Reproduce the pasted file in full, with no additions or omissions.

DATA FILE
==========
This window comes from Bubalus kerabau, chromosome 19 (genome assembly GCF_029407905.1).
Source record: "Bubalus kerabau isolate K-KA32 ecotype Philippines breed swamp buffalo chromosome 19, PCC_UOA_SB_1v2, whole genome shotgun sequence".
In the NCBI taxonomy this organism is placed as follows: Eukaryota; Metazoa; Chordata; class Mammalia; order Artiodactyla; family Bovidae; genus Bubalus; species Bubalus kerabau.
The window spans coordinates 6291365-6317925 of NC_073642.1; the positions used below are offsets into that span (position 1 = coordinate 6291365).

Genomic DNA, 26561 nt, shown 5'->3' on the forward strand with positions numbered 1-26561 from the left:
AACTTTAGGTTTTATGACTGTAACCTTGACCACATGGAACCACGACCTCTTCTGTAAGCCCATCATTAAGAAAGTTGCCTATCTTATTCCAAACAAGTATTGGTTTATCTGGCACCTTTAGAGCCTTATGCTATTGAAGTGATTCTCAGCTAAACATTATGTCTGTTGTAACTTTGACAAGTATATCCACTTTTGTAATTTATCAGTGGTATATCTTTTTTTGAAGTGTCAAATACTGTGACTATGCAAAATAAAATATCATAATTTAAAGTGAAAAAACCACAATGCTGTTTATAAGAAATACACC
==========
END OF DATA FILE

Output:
This window comes from Bubalus kerabau, chromosome 19 (genome assembly GCF_029407905.1).
Source record: "Bubalus kerabau isolate K-KA32 ecotype Philippines breed swamp buffalo chromosome 19, PCC_UOA_SB_1v2, whole genome shotgun sequence".
In the NCBI taxonomy this organism is placed as follows: Eukaryota; Metazoa; Chordata; class Mammalia; order Artiodactyla; family Bovidae; genus Bubalus; species Bubalus kerabau.
The window spans coordinates 6291365-6317925 of NC_073642.1; the positions used below are offsets into that span (position 1 = coordinate 6291365).

Genomic DNA, 26561 nt, shown 5'->3' on the forward strand with positions numbered 1-26561 from the left:
AACTTTAGGTTTTATGACTGTAACCTTGACCACATGGAACCACGACCTCTTCTGTAAGCCCATCATTAAGAAAGTTGCCTATCTTATTCCAAACAAGTATTGGTTTATCTGGCACCTTTAGAGCCTTATGCTATTGAAGTGATTCTCAGCTAAACATTATGTCTGTTGTAACTTTGACAAGTATATCCACTTTTGTAATTTATCAGTGGTATATCTTTTTTTGAAGTGTCAAATACTGTGACTATGCAAAATAAAATATCATAATTTAAAGTGAAAAAACCACAATGCTGTTTATAAGAAATACACC